Local setup for running & testing ocean.py
On this page, we continue our journey from installation part, to do setup for local testing. Local setup means that we will use Ganache as local blockchain where we can effectuate transactions and all the services point to this network.
Here are the following steps for configuring ocean.py on Ganache network using barge.
Ahoy there, matey! 🌊⚓️ When it comes to setting up ocean.py locally, we're diving into the world of Docker containers. These clever containers hold our trusty local blockchain nodes (Ganache) and the mighty Ocean middleware (Aquarius metadata cache and Provider to aid in consuming data assets). But fear not, for a smooth sailing experience, you'll need to ensure the following Docker components are shipshape and ready to go:
So hoist the anchor, prepare your Docker crew, and let's embark on an exciting voyage with ocean.py! 🚢⛵️
bargeruns ganache (local blockchain), Provider (data service), and Aquarius (metadata cache).
Barge helps you quickly become familiar with Ocean, because the local blockchain has low latency and no transaction fees.\
In a new console:
# Grab repo
git clone https://github.com/oceanprotocol/barge
# Clean up old containers (to be sure)
docker system prune -a --volumes
# Run barge: start Ganache, Provider, Aquarius; deploy contracts; update ~/.ocean
Let barge do its magic and wait until the blockchain is fully synced. That means when you start to see continuosly
(You don't need to do anything in this step, it's just useful to understand.)
Brownie's network configuration file is at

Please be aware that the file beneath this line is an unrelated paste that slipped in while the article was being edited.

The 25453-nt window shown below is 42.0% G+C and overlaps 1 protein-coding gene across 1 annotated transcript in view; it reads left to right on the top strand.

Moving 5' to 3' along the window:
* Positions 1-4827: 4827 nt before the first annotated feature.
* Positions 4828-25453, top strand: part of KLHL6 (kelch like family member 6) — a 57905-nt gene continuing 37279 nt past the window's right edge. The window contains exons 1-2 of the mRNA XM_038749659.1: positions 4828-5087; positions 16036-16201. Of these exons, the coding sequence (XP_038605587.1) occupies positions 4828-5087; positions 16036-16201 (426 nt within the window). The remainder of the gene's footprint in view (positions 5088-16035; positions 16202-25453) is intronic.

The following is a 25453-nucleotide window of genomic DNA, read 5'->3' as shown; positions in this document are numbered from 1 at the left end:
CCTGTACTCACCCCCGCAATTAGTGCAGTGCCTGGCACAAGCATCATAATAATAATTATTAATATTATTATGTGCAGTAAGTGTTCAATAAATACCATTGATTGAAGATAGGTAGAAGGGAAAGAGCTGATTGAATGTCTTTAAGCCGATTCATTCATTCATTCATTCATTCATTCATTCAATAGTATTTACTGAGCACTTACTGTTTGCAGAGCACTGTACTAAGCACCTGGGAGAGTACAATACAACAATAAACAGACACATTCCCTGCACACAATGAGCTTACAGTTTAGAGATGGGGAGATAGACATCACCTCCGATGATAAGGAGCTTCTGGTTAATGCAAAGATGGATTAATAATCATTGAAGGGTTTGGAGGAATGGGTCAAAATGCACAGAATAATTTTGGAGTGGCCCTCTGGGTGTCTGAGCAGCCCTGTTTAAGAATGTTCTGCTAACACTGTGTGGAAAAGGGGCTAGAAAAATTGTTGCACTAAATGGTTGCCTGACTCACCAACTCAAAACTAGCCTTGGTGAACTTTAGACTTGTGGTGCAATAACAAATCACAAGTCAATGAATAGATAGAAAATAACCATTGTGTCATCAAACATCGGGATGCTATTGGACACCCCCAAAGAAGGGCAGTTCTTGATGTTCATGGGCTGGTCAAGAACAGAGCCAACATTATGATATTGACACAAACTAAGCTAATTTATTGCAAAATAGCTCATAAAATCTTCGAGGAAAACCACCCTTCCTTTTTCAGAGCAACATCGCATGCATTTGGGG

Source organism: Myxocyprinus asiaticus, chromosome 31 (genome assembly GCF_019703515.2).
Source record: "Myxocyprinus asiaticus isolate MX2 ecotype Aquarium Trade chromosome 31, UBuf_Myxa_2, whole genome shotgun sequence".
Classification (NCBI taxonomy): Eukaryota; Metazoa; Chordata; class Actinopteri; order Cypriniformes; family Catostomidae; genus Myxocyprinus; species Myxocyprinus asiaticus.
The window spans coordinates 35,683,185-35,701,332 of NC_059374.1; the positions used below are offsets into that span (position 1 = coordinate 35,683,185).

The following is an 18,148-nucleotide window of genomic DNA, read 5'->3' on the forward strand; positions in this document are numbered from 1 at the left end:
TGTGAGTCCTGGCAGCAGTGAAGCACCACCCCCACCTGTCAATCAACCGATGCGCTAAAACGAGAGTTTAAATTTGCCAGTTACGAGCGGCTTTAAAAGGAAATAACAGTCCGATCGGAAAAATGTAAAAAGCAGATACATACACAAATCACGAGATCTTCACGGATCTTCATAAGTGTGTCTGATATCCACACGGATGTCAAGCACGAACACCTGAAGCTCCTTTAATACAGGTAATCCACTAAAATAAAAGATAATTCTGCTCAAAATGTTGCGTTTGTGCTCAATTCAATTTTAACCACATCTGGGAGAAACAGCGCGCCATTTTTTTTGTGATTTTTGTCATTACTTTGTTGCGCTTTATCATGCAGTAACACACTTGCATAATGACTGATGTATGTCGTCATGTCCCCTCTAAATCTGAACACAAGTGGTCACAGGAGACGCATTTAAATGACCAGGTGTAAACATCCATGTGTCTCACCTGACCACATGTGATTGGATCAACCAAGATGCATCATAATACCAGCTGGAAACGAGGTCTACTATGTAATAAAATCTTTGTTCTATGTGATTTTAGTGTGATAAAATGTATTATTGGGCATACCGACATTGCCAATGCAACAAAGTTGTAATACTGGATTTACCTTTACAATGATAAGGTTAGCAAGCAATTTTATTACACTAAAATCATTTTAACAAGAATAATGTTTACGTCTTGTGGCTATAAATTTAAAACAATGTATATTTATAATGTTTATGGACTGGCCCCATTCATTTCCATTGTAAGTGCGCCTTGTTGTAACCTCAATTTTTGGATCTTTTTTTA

When running locally, Brownie will use the chain listed under
development, having id
development. This refers to Ganache, which is running in Barge.
From here on, go to a console different than Barge. (E.g. the console where you installed Ocean, or a new one.)
First, ensure that you're in the working directory, with venv activated:
For this tutorial Alice is the publisher of the dataset and Bob is the consumer of the dataset. As a Linux user, you'll use "
export" for setting the private keys. In the same console:
# keys for alice and bob
# key for minting fake OCEAN
In the same console, run Python console:
In the Python console:
# Create Ocean instance
from ocean_lib.web3_internal.utils import connect_to_network
from ocean_lib.example_config import get_config_dict
config = get_config_dict("development")
from ocean_lib.ocean.ocean import Ocean
ocean = Ocean(config)
# Create OCEAN object. Barge auto-created OCEAN, and ocean instance knows
OCEAN = ocean.OCEAN_token
# Mint fake OCEAN to Alice & Bob
from ocean_lib.ocean.mint_fake_ocean import mint_fake_OCEAN
# Create Alice's wallet
from brownie.network import accounts
alice_private_key = os.getenv("TEST_PRIVATE_KEY1")
alice = accounts.add(alice_private_key)
assert alice.balance() > 0, "Alice needs ETH"
assert OCEAN.balanceOf(alice) > 0, "Alice needs OCEAN"
# Create additional wallets. While some flows just use Alice wallet, it's simpler to do all here.
bob_private_key = os.getenv('TEST_PRIVATE_KEY2')
bob = accounts.add(bob_private_key)
assert bob.balance() > 0, "Bob needs ETH"
assert OCEAN.balanceOf(bob) > 0, "Bob needs OCEAN"
# Compact wei <> eth conversion
from ocean_lib.ocean.util import to_wei, from_wei